March 6, 1926. Rehearing Denied May 1, 1926.
Appeal from District Court, Wichita County; Guy Rogers, Judge.
Action by Dwight Ross and another against H. A. Waller. Judgment for plaintiffs, and defendant appeals. Affirmed.
Taylor, Muse Taylor, of Wichita Falls, for appellant.
Wm. R. Watkins, of Fort Worth, for appellees.
Dr. H. A. Waller entered into a contract in writing with Frank and Dwight Ross to execute to them an oil and gas lease on 80 acres of land out of section 6, Tarrant county school lands, in Wichita County, in consideration of their agreement to move suitable drilling equipment onto the 80 acres and to commence drilling a well thereon within 10 days from the date of said contract and prosecute the same with due diligence to the depth of 750 feet, unless oil and gas should be found therein at a shallower depth. The written contract so executed by Waller named him as party of the first part and Frank and Dwight Ross as parties of the second part, and contained this further stipulation:
"It being understood that the party of the first part is negotiating for the drilling of a deep test for oil and gas in the vicinity of said property, he further agrees that in the event the negotiations pending therefor are not consummated within 30 days from this date to make, execute and deliver to the parties of the second part, an oil and gas lease of like tenor, reading and as the lease to the hereinbefore described property," on 40 acres additional out of said section 6, Tarrant county school lands.
The proof shows that Frank and Dwight Ross complied with that contract to drill the well mentioned on the 80-acre tract, discovered oil in paying quantities, and Dr. Waller executed a lease to them as he had agreed to do.
Thereafter Frank and Dwight Ross instituted this suit against Waller to enforce specific performance of his contract to execute to them a lease on the additional 40 acres mentioned above, upon allegations of performance by them of their contract with Waller, and upon further allegations that the negotiations for the drilling of the deep test for oil and gas in the vicinity of the 80 acres, pending at the time of the execution of the contract, were not consummated within 30 days from the date of the contract. In other words, it was alleged that Waller had breached his contract to execute a lease on the additional 40-acre tract, although plaintiffs had fully performed their obligations given in consideration therefor; and the Waller contract and the breach thereof was made the basis of plaintiffs' suit.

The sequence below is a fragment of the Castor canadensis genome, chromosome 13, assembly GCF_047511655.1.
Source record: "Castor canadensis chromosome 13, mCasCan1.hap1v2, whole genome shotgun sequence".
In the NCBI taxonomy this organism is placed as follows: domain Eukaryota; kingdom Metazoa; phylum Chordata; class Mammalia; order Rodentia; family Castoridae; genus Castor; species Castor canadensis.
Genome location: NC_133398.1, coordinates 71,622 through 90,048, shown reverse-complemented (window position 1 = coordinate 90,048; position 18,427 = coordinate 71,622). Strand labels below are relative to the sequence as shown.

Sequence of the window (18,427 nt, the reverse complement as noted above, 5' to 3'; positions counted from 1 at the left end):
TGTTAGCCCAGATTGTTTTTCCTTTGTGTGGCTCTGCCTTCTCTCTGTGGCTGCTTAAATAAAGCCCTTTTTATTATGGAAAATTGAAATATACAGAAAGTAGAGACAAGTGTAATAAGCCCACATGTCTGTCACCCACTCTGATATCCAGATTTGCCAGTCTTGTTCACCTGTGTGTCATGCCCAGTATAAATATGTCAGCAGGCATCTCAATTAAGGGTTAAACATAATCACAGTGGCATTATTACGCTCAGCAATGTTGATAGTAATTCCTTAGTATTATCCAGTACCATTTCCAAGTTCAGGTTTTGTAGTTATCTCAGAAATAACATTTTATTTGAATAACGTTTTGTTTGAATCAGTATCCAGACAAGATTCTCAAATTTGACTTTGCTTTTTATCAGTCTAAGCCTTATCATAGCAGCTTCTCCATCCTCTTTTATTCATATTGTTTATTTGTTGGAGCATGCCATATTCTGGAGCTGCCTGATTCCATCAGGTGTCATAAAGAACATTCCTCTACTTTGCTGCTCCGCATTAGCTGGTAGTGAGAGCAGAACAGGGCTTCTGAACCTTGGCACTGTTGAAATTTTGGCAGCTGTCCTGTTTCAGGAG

The defendant filed a general denial, and also specifically pleaded that negotiations pending between him and other parties for the drilling of a deep test well at the time the contract was executed were in fact consummated within 30 days from the date of the contract. Neither the plaintiffs' petition nor the defendant's answer contains any allegations as to the names of the parties with whom negotiations were pending at the time the contract was executed.
The case was tried before the court without the aid of a jury, and the trial judge filed no findings of fact or conclusions of law, but the judgment rendered recites a finding that the material allegations in the plaintiffs' petition had been established by proof; and upon that finding judgment was rendered in favor of the plaintiffs. From that judgment the defendant has appealed.